Tandem Travel Tales: Concepcion de San Isidro


What a gem. Our discovery of Concepcion de San Isidro was unintentional but all thanks to Airbnb. We were looking for a spot to stay our first night in Costa Rica that was outside of downtown San Jose but didn’t require that we drive all the way to La Fortuna in the dark. What better place than a small, privately owned and operated coffee plantation. Ah, my heart.

Just hanging out our first morning in Costa Rica

Unfortunately, our host was away because of a family medical emergency, but we were still able to interact with Elena and Fredy who are responsible for keeping the place up and running. We arrived on a Tuesday, which meant that all of the local spots were closed for the night.
We went on to a pizzeria and gastropub for carbs and beer. Mmm. It was cute. A mix of locals, expats, and tourists, their focaccia was absurd and the beer was better than expected. We were exhausted so we headed back to our little BNB for a shower and some sleep.

On the hunt for coffee cherries

Something to know about Stephan and I’s travel style is that he doesn’t like to miss a single moment of sunlight, while I appreciate the opportunity to relax and enjoy some extra sleep. So, the next morning, the sun’s up, Steve’s up. He had already explored the immediate vicinity before I even got dressed. After making a cup of coffee we joined the dogs to enjoy the post-rain sunshine.

The beautiful orange grove at the front of the property.


I can’t stress enough how incredible this place was. It was vast, serene, lush, perfectly maintained, and isolated. It was also the perfect introduction to Costa Rica. Initially, we were a little confused. We knew we were staying at a coffee plantation, but couldn’t seem to find the coffee plants. What we did find were orange trees, tangerines, birds of paradise, and immaculate landscaping.
Where was the coffee? As it turns out on the back of the property was a large, winding iron gate. Picture The Secret Garden mixes with Pan’s Labyrinth. I felt like Guillermo del Toro might be just around the corner.

Enjoying the view from the back of our Airbnb

Beyond the gate was genuine paradise. I long for that kind of discovery and surprise, and it’s an absolute rarity. Imagine being greeted by a sign leading you to a labyrinth, meditation garden, and coffee fields. There were looming banana trees lining a path to a small building where coffee cherries are sun-roasted and dried. Along the path are also numerous coffee plants with chartreuse, pink, and vibrant red cherries.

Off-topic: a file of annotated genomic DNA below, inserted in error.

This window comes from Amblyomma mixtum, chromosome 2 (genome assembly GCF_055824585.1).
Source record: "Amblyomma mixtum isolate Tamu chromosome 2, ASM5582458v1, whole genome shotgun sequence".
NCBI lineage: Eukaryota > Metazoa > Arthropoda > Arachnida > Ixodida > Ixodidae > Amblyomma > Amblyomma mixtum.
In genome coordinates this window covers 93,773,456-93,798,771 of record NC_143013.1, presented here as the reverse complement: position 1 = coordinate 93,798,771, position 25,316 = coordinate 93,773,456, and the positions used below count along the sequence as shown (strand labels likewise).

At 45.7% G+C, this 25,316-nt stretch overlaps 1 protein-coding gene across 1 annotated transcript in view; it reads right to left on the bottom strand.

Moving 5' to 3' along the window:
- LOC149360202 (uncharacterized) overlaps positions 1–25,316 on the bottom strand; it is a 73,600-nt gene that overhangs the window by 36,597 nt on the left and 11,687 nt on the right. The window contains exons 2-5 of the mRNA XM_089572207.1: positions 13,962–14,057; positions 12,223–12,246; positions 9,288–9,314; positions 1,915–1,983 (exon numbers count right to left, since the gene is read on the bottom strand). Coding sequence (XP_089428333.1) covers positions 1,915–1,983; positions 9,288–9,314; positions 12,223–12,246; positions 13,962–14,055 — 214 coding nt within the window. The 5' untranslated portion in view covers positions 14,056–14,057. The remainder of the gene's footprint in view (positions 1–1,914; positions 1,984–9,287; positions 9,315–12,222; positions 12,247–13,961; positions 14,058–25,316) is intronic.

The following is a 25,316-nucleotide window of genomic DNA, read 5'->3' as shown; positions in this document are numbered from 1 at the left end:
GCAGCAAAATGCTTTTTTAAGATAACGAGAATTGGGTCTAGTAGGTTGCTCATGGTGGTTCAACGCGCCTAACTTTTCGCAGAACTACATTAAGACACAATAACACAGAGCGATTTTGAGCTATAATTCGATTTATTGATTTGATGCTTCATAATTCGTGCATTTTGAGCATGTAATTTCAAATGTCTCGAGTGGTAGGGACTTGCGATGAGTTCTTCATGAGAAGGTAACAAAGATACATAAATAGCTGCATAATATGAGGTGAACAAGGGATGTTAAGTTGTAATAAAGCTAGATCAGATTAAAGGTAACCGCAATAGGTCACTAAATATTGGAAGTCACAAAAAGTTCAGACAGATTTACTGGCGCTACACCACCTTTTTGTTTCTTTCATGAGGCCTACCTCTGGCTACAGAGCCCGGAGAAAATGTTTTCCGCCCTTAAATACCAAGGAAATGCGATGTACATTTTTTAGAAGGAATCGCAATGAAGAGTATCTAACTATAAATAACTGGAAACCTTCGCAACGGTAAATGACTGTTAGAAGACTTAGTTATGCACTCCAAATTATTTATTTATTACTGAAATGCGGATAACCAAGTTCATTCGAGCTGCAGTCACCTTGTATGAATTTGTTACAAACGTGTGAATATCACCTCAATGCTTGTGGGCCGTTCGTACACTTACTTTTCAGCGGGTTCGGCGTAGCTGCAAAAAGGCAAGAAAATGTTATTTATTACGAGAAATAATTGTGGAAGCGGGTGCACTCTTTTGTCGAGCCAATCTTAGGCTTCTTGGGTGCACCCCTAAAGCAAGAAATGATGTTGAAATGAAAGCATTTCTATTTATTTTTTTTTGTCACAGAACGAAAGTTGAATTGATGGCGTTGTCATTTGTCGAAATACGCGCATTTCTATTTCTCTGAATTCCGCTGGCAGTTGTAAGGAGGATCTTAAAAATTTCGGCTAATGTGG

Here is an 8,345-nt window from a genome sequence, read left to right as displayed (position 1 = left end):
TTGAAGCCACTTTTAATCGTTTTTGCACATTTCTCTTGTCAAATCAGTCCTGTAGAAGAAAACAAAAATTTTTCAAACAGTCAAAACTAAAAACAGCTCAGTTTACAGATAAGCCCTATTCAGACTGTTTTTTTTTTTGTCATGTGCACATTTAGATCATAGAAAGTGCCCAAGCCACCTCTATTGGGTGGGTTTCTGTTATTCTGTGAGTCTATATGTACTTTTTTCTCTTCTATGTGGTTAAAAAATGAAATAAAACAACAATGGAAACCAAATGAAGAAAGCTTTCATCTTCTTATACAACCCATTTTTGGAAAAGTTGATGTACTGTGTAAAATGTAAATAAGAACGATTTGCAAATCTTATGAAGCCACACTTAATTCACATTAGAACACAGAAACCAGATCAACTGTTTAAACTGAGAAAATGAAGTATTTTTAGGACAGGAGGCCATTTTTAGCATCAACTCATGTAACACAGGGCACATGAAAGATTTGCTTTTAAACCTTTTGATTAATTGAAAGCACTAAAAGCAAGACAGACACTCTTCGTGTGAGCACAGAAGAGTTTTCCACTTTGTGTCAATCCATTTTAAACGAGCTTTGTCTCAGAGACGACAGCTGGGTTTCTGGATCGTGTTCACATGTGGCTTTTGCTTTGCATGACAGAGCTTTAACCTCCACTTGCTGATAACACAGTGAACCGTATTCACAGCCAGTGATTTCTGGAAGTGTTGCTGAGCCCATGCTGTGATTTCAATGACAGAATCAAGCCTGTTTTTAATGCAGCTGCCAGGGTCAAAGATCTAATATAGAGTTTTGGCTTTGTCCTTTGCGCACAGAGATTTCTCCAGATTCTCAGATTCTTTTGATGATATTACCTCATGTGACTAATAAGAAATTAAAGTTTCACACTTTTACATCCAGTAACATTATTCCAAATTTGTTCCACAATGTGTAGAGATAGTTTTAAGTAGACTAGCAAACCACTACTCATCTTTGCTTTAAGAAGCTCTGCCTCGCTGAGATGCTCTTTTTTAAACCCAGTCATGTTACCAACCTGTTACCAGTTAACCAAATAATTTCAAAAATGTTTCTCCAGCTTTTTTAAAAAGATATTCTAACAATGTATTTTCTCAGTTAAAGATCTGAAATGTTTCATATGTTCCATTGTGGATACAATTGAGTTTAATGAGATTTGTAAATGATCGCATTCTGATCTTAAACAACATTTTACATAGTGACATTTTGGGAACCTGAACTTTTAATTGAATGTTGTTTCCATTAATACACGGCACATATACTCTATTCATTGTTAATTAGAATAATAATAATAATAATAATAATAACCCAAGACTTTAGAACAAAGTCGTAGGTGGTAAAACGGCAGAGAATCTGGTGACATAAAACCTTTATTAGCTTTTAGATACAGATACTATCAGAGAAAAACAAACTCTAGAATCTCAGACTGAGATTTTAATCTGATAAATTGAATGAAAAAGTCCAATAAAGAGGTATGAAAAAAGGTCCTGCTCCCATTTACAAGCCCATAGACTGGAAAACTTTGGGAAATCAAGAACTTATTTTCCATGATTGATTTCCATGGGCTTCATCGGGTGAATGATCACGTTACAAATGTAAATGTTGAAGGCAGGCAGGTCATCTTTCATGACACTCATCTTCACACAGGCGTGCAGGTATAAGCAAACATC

We found the beautiful coffee cherries.

There were hedges cut at perfect 90-degree angles, 10 feet tall, with small archways that allow you to sneak away to the other side and see the vast mountains and fields of plantation and landscape as far as you can see. There a small shelter with two tiny stools next to the river where you only hear the water, birds, and rustling leaves.
What I mean to say is that I don’t have the vocabulary to illustrate this land and represent it as it truly is. I’m going to let the pictures to a bit more of the talking for me.


After we finally pulled ourselves away from Concepcion de San Isidro, we were on our way to La Fortuna, Costa Rica, home of Volcan Arenal. On our way out we left with a few bags of coffee that we had purchased from the bnb and were recommended to take a more local trajectory via Route 1. This inadvertently landed us in San Pablo, about 20 minutes southwest of our bnb. We stopped to admire a beautiful, ornate Catholic Church and try to pin down a spot to eat.
Steve had pointed out a tiny little spot just south of the church that he wanted to check out. Out front, there was an older gentleman hanging grapes and apples for sale. Since it was hardly 11 AM, we weren’t sure if they were open. Even with our language barrier, he made it very clear that he was happy to have us. He quickly disappeared down the long, narrow corridor to retrieve his wife who did all of the cooking.

Steve enjoying our time at Antojitos Pa Llevar.

The menu consisted of a wall of little chalkboards. Alex, the proprietor of the space who showed up shortly thereafter, had an extensive collection of archaic electronics, pagers, televisions, phones, etc. There were a total of 3 bar stools that comprised the entire dining area, and the warmth and comfort were extensive.
I would argue that this was our first of two truly local food experiences in Costa Rica. We had cas juice, which is a small fruit that tastes like a mixture of lime, grape, and mango juice. Lucious, unique, and satisfying. Also, our first chicharrones. I did not realize that there were so dense. Don’t think pork rinds, think 2-inch bricks of solid pork fried in pork fat. Yikes. Yum. Also, papas antojitos. Aka french fry nachos. Whew. The hospitality, the location, the comfort, the food, the intimacy. If you’re in San Jose, make it a point to visit San Pablo.

Next: La Fortuna.

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